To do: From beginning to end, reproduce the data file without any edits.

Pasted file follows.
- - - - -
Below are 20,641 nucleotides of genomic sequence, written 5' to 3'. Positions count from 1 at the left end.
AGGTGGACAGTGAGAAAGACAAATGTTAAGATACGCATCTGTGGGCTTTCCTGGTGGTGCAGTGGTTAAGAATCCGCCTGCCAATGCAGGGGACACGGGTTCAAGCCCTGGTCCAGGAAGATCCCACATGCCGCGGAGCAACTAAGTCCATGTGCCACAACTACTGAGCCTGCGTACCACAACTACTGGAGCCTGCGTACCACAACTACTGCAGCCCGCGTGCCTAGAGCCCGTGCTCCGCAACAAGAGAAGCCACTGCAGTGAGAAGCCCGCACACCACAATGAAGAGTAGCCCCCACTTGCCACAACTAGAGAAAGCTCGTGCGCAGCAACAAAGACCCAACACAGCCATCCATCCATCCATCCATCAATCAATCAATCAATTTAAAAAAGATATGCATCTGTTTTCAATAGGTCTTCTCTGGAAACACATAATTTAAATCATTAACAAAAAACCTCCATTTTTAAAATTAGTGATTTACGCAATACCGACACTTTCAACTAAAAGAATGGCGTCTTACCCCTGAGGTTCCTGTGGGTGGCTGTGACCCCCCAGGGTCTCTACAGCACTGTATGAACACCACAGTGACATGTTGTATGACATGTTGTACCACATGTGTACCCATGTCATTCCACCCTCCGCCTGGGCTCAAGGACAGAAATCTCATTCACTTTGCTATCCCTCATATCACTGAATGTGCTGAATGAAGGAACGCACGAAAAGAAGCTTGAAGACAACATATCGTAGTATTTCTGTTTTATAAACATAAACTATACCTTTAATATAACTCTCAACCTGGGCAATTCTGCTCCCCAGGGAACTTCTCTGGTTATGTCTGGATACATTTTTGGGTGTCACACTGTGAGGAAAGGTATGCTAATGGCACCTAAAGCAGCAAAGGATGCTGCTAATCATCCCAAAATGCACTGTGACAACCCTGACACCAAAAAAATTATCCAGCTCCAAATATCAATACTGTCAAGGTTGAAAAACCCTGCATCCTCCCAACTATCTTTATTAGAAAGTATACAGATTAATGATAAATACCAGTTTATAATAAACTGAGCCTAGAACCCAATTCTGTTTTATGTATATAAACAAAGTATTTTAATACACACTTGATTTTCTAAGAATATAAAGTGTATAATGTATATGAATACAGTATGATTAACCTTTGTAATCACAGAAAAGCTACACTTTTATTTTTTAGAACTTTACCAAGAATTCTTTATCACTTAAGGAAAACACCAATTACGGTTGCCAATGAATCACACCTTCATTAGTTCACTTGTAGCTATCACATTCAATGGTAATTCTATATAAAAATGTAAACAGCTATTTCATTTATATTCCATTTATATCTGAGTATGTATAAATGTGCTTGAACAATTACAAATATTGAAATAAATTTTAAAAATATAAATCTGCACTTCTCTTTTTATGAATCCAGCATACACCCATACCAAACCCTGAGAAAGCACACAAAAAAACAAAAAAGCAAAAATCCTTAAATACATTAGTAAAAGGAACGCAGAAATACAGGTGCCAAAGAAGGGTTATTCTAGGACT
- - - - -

Below are 20,641 nucleotides of genomic sequence, written 5' to 3'. Positions count from 1 at the left end.
AGGTGGACAGTGAGAAAGACAAATGTTAAGATACGCATCTGTGGGCTTTCCTGGTGGTGCAGTGGTTAAGAATCCGCCTGCCAATGCAGGGGACACGGGTTCAAGCCCTGGTCCAGGAAGATCCCACATGCCGCGGAGCAACTAAGTCCATGTGCCACAACTACTGAGCCTGCGTACCACAACTACTGGAGCCTGCGTACCACAACTACTGCAGCCCGCGTGCCTAGAGCCCGTGCTCCGCAACAAGAGAAGCCACTGCAGTGAGAAGCCCGCACACCACAATGAAGAGTAGCCCCCACTTGCCACAACTAGAGAAAGCTCGTGCGCAGCAACAAAGACCCAACACAGCCATCCATCCATCCATCCATCAATCAATCAATCAATTTAAAAAAGATATGCATCTGTTTTCAATAGGTCTTCTCTGGAAACACATAATTTAAATCATTAACAAAAAACCTCCATTTTTAAAATTAGTGATTTACGCAATACCGACACTTTCAACTAAAAGAATGGCGTCTTACCCCTGAGGTTCCTGTGGGTGGCTGTGACCCCCCAGGGTCTCTACAGCACTGTATGAACACCACAGTGACATGTTGTATGACATGTTGTACCACATGTGTACCCATGTCATTCCACCCTCCGCCTGGGCTCAAGGACAGAAATCTCATTCACTTTGCTATCCCTCATATCACTGAATGTGCTGAATGAAGGAACGCACGAAAAGAAGCTTGAAGACAACATATCGTAGTATTTCTGTTTTATAAACATAAACTATACCTTTAATATAACTCTCAACCTGGGCAATTCTGCTCCCCAGGGAACTTCTCTGGTTATGTCTGGATACATTTTTGGGTGTCACACTGTGAGGAAAGGTATGCTAATGGCACCTAAAGCAGCAAAGGATGCTGCTAATCATCCCAAAATGCACTGTGACAACCCTGACACCAAAAAAATTATCCAGCTCCAAATATCAATACTGTCAAGGTTGAAAAACCCTGCATCCTCCCAACTATCTTTATTAGAAAGTATACAGATTAATGATAAATACCAGTTTATAATAAACTGAGCCTAGAACCCAATTCTGTTTTATGTATATAAACAAAGTATTTTAATACACACTTGATTTTCTAAGAATATAAAGTGTATAATGTATATGAATACAGTATGATTAACCTTTGTAATCACAGAAAAGCTACACTTTTATTTTTTAGAACTTTACCAAGAATTCTTTATCACTTAAGGAAAACACCAATTACGGTTGCCAATGAATCACACCTTCATTAGTTCACTTGTAGCTATCACATTCAATGGTAATTCTATATAAAAATGTAAACAGCTATTTCATTTATATTCCATTTATATCTGAGTATGTATAAATGTGCTTGAACAATTACAAATATTGAAATAAATTTTAAAAATATAAATCTGCACTTCTCTTTTTATGAATCCAGCATACACCCATACCAAACCCTGAGAAAGCACACAAAAAAACAAAAAAGCAAAAATCCTTAAATACATTAGTAAAAGGAACGCAGAAATACAGGTGCCAAAGAAGGGTTATTCTAGGACT